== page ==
For those that want to find the cheapest toilet out in the market–––think again. Here is a sound word of advice, don’t go cheap when purchasing your toilet, set a budget between 180 dollars and 350 dollars. A toilet can last a lifetime, so the investment is relatively small compared to what you get in return. The only thing that may need changing every few years is the guts such as the float, flush valve, fill valve, and handle. Other than that it’s one fixture you’ll never have to worry about. Even high-quality, low flow toilets don’t have to cost an arm and a leg.
Old Toilets Used 3.5 And 5 Gallons Per Flush
Buying a new toilet could be a wise financial choice, for example, if you purchased your toilet before 1980, chances are it uses 5 gallons per flush according to the Environmental Protection Agency (EPA). Toilets manufactured between 1980 and 1994 used an average of 3.5 gallons per flush. A WaterSense labeled toilet uses 1.28 gallons per flush or less. A family of four uses the following in water consumption due to flushing;
5-gallon per flush toilet uses 28,000 gallons of water per year
3.5 gallons per flush toilet uses 20,440 gallons of water per year
1.28 gallons per flush toilet uses 7,475 gallons of water per year
1.16 gallons per flush toilet uses 6,774 gallons of water per year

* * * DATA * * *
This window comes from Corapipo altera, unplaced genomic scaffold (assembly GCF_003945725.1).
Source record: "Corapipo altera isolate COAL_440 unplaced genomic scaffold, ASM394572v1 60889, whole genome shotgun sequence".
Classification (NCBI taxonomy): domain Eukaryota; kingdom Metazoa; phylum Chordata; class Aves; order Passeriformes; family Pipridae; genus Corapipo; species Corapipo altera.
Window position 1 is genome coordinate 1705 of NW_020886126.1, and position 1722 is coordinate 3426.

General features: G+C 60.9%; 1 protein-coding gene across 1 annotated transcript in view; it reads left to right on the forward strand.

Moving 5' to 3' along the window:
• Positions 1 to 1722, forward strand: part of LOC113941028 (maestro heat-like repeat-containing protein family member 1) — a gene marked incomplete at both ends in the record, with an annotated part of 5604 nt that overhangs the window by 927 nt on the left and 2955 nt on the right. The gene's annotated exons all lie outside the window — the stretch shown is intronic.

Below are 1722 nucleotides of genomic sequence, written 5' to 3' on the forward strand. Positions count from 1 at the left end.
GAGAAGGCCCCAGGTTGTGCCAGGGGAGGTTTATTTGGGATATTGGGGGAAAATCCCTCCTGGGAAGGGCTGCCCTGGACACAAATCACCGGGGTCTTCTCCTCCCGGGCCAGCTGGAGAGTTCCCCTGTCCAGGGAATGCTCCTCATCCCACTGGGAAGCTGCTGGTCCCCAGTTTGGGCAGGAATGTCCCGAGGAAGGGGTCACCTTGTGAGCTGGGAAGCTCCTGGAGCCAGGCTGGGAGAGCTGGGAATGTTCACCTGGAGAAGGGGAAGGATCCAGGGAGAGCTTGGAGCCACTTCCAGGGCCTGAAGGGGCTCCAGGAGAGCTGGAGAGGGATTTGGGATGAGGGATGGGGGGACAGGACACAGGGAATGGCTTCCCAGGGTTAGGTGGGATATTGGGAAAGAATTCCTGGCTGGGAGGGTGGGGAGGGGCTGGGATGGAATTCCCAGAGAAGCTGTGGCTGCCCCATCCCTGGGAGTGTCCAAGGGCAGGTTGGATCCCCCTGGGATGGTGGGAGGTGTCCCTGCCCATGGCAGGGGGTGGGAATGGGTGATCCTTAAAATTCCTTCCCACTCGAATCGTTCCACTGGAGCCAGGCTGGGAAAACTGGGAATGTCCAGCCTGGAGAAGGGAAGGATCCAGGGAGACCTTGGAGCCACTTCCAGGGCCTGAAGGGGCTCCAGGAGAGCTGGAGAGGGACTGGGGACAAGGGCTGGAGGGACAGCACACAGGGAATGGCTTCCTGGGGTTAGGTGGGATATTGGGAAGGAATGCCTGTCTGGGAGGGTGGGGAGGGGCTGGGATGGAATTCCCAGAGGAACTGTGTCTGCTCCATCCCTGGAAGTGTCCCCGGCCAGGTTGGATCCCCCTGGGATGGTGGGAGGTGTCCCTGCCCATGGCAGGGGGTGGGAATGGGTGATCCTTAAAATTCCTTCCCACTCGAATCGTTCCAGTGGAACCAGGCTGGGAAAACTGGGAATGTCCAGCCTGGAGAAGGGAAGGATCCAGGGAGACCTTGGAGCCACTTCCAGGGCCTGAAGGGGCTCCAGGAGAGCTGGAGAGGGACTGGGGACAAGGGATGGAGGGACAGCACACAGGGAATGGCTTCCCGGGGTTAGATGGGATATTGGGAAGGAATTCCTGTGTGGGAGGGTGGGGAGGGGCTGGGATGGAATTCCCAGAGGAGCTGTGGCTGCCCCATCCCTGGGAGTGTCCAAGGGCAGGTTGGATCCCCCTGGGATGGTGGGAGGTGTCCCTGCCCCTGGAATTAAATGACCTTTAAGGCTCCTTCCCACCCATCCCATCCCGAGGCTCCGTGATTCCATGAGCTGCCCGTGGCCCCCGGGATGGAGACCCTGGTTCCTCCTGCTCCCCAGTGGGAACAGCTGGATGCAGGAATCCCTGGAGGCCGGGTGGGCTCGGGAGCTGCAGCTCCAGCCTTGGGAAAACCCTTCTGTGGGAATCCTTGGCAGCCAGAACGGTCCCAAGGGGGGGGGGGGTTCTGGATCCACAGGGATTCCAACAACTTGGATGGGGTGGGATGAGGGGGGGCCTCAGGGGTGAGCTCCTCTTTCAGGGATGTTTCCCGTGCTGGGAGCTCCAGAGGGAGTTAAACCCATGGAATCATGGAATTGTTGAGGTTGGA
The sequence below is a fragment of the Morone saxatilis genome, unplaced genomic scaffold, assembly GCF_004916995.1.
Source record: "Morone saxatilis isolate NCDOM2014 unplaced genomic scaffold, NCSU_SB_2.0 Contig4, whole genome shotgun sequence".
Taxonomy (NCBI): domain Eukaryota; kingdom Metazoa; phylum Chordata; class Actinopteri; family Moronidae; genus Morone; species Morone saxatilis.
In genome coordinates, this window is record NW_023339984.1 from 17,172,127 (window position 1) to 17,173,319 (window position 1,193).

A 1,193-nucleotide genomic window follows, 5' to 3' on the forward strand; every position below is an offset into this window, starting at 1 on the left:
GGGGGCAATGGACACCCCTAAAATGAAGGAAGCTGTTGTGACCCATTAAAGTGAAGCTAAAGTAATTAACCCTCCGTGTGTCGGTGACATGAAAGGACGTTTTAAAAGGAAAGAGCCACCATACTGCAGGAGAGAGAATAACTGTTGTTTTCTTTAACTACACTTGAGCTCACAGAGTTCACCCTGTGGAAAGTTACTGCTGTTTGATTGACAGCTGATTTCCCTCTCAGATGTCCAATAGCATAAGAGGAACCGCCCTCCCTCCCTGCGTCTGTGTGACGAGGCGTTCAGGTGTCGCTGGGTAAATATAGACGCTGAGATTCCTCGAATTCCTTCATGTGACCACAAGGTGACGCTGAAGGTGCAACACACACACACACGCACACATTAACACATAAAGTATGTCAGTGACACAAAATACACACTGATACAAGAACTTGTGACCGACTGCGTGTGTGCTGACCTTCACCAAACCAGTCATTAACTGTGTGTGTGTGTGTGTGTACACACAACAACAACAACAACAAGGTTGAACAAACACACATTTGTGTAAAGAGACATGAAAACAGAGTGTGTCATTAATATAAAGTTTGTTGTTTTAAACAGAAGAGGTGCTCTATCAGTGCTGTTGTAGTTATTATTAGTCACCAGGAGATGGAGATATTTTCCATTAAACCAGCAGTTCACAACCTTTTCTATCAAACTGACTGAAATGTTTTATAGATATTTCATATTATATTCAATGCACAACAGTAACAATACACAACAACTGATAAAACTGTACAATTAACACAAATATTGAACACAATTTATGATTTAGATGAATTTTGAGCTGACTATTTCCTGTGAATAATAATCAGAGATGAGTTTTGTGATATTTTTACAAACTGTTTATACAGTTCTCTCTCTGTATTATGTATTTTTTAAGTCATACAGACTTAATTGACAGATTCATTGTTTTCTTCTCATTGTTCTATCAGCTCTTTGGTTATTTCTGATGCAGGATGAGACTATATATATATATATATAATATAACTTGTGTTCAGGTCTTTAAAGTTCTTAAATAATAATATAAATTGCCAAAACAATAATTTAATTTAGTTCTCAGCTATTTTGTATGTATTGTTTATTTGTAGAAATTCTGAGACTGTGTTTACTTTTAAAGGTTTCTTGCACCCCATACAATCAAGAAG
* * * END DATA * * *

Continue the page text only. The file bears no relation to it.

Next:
Estimates are based on four flushes per day per person with time away from home, taken into consideration. In one case, you can see the savings is as much as 21, 226 gallons of water per year.
Your New Low Flow Toilet Is Paid For In Two To Three Years
In comparison, that would be an annual savings of $157.19, when comparing the 1.6 to the 5 gallons per flush toilet. When comparing the 1.6 to the 3.5 gallons per flush toilet, the water saving was 13,666 gallons. The cost savings $101.20. In both cases, your new toilet could be paid off in two years by the saving on water cost alone.
Most States Adopted Their Own Laws Regarding New Toilets
The fact is most states adopted their own laws regarding low flow toilets. For example, during one of California’s worst droughts, they stipulated that only toilets that used 1.28 gallons of water or less could be sold in the state. Texas and Colorado, in turn, adopted their own standards very similar to California’s. Georgia required WaterSense labeled toilets on all new construction, renovations, and remodels. By comparison, Nevada, Connecticut, New York, and Washington state have all raised the bar by and emulated the 1.6-gallon federal standard.